The Vatican conclave has elected Cardinal Jorge Mario Bergoglio as Pope Francis I
Who is Jorge Mario Bergoglio?
In 1973, he had been appointed “Provincial” of Argentina for the Society of Jesus.
In this capacity, Bergoglio was the highest ranking Jesuit in Argentina during the military dictatorship led by General Jorge Videla (1976-1983).
He later became bishop and archbishop of Buenos Aires. Pope John Paul II elevated him to the title of cardinal in 2001
When the military junta relinquished power in 1983, the duly elected president Raúl Alfonsín set up a Truth Commission pertaining to the crimes underlying the “Dirty War” (La Guerra Sucia).
The military junta had been supported covertly by Washington.
US. Secretary of State Henry Kissinger played a behind the scenes role in the 1976 military coup.
Kissinger’s top deputy on Latin America, William Rogers, told him two days after the coup that “we’ve got to expect a fair amount of repression, probably a good deal of blood, in Argentina before too long.” … (National Security Archive, March 23, 2006)
Ironically, a major trial opened up in Buenos Aires on March 5, 2013 a week prior to Cardinal Bergoglio’s investiture as Pope. The ongoing trial in Buenos Aires is:
“to consider the totality of crimes carried out under Operation Condor, a coordinated campaign by various US-backed Latin American dictatorships in the 1970s and 1980s to hunt down, torture and murder tens of thousands of opponents of those regimes.”
For further details, see Operation Condor: Trial On Latin American Rendition And Assassination Program By Carlos Osorio and Peter Kornbluh, March 10, 2013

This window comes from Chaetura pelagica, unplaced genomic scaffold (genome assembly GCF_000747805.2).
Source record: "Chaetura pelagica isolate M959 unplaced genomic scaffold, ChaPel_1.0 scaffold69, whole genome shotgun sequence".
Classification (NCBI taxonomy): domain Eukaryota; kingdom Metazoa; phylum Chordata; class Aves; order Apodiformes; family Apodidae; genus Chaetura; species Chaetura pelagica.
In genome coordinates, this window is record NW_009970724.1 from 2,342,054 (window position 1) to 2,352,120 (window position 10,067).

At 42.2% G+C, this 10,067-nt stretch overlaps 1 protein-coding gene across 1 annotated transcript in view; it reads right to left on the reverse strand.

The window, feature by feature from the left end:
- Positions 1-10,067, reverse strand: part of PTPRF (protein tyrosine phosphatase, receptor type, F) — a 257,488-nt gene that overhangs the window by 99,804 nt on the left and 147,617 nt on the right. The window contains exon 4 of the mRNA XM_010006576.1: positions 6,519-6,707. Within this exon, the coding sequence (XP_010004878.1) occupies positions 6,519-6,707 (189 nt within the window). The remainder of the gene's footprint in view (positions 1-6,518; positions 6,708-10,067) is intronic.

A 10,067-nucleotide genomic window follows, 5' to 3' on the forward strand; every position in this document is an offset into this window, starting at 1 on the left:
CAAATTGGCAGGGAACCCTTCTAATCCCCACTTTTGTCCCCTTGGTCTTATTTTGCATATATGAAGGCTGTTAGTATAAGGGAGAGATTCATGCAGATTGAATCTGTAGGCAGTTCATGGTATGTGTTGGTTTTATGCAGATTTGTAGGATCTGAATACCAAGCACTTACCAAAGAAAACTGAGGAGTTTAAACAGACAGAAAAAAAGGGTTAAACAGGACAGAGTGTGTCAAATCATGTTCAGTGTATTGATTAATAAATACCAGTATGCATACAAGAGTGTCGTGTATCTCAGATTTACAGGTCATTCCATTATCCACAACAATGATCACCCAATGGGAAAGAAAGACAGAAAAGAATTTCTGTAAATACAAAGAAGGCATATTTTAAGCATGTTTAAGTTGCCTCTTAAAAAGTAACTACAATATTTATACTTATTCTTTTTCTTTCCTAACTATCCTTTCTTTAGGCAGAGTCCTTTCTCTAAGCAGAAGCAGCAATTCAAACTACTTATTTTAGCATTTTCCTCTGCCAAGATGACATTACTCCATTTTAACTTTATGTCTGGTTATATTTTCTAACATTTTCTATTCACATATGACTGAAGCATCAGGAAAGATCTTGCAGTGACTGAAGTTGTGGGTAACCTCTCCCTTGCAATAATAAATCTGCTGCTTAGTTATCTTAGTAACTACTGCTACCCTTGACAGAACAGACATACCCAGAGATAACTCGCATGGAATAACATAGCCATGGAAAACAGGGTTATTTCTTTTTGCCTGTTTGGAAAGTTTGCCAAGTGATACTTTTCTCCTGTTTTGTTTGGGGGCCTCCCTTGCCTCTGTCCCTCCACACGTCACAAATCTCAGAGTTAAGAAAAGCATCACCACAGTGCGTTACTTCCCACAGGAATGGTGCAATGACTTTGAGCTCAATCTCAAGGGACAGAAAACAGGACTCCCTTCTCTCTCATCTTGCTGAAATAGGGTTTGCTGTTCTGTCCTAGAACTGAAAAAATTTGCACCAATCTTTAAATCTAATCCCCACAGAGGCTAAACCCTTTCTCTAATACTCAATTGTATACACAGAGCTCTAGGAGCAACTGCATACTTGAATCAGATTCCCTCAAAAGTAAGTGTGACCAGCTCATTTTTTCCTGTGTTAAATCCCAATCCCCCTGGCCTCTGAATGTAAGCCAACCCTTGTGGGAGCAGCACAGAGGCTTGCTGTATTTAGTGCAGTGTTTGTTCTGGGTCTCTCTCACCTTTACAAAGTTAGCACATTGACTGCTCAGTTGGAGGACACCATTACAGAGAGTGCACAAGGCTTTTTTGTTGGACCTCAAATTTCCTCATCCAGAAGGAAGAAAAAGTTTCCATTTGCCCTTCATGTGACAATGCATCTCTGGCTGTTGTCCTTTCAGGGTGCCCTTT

Henry Kissinger and General Jorge Videla (1970s)
The military junta led by General Jorge Videla (left) was responsible for countless assassinations, including priests and nuns who opposed military rule following the CIA sponsored March 24, 1976 coup which overthrew the government of Isabel Peron:
”Videla was among the generals convicted of human rights crimes, including “disappearances”, torture, murders and kidnappings. In 1985, Videla was sentenced to life imprisonment at the military prison of Magdalena.”
Wall Street and the Neoliberal Economic Agenda
One of the key appointments of the military junta was the Minister of Economy, Jose Alfredo Martinez de Hoz, a member of Argentina’s business establishment and a close friend of David Rockefeller.
The neoliberal macro-economic policy package adopted under Martinez de Hoz was a “carbon copy” of that imposed in October 1973 in Chile by the Pinochet dictatorship under advice from the “Chicago Boys”, following the September 11, 1973 coup d’Etat and the assassination pf president Salvador Allende.